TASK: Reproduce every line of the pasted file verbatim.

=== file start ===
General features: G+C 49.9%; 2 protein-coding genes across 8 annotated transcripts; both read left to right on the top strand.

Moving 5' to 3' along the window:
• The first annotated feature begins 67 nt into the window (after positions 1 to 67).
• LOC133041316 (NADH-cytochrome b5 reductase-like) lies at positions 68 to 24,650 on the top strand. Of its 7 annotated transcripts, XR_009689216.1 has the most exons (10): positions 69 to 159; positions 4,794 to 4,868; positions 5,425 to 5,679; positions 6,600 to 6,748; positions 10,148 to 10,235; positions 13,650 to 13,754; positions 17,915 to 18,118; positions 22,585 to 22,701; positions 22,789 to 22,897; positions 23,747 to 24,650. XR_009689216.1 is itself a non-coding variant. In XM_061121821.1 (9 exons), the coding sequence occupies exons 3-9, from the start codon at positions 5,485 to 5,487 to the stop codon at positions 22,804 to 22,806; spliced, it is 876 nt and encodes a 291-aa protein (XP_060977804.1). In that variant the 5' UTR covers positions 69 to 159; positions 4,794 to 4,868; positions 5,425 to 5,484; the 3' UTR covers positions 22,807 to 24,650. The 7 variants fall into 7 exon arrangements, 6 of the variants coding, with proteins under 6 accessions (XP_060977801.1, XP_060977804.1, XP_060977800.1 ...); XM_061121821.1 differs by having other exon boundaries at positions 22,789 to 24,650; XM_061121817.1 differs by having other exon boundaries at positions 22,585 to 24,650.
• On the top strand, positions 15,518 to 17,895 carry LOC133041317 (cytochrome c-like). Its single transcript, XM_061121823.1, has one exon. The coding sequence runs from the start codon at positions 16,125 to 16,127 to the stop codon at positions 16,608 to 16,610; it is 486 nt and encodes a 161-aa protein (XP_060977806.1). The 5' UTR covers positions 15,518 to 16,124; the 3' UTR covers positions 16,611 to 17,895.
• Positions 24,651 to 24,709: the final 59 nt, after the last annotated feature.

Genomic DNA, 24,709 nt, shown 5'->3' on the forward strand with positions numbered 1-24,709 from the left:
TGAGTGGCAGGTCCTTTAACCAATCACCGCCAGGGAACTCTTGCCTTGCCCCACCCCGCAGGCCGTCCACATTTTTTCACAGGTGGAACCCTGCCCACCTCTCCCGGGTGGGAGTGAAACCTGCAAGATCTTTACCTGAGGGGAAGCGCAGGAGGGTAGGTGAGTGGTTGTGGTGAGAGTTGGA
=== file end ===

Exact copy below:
General features: G+C 49.9%; 2 protein-coding genes across 8 annotated transcripts; both read left to right on the top strand.

Moving 5' to 3' along the window:
• The first annotated feature begins 67 nt into the window (after positions 1 to 67).
• LOC133041316 (NADH-cytochrome b5 reductase-like) lies at positions 68 to 24,650 on the top strand. Of its 7 annotated transcripts, XR_009689216.1 has the most exons (10): positions 69 to 159; positions 4,794 to 4,868; positions 5,425 to 5,679; positions 6,600 to 6,748; positions 10,148 to 10,235; positions 13,650 to 13,754; positions 17,915 to 18,118; positions 22,585 to 22,701; positions 22,789 to 22,897; positions 23,747 to 24,650. XR_009689216.1 is itself a non-coding variant. In XM_061121821.1 (9 exons), the coding sequence occupies exons 3-9, from the start codon at positions 5,485 to 5,487 to the stop codon at positions 22,804 to 22,806; spliced, it is 876 nt and encodes a 291-aa protein (XP_060977804.1). In that variant the 5' UTR covers positions 69 to 159; positions 4,794 to 4,868; positions 5,425 to 5,484; the 3' UTR covers positions 22,807 to 24,650. The 7 variants fall into 7 exon arrangements, 6 of the variants coding, with proteins under 6 accessions (XP_060977801.1, XP_060977804.1, XP_060977800.1 ...); XM_061121821.1 differs by having other exon boundaries at positions 22,789 to 24,650; XM_061121817.1 differs by having other exon boundaries at positions 22,585 to 24,650.
• On the top strand, positions 15,518 to 17,895 carry LOC133041317 (cytochrome c-like). Its single transcript, XM_061121823.1, has one exon. The coding sequence runs from the start codon at positions 16,125 to 16,127 to the stop codon at positions 16,608 to 16,610; it is 486 nt and encodes a 161-aa protein (XP_060977806.1). The 5' UTR covers positions 15,518 to 16,124; the 3' UTR covers positions 16,611 to 17,895.
• Positions 24,651 to 24,709: the final 59 nt, after the last annotated feature.

Genomic DNA, 24,709 nt, shown 5'->3' on the forward strand with positions numbered 1-24,709 from the left:
TGAGTGGCAGGTCCTTTAACCAATCACCGCCAGGGAACTCTTGCCTTGCCCCACCCCGCAGGCCGTCCACATTTTTTCACAGGTGGAACCCTGCCCACCTCTCCCGGGTGGGAGTGAAACCTGCAAGATCTTTACCTGAGGGGAAGCGCAGGAGGGTAGGTGAGTGGTTGTGGTGAGAGTTGGA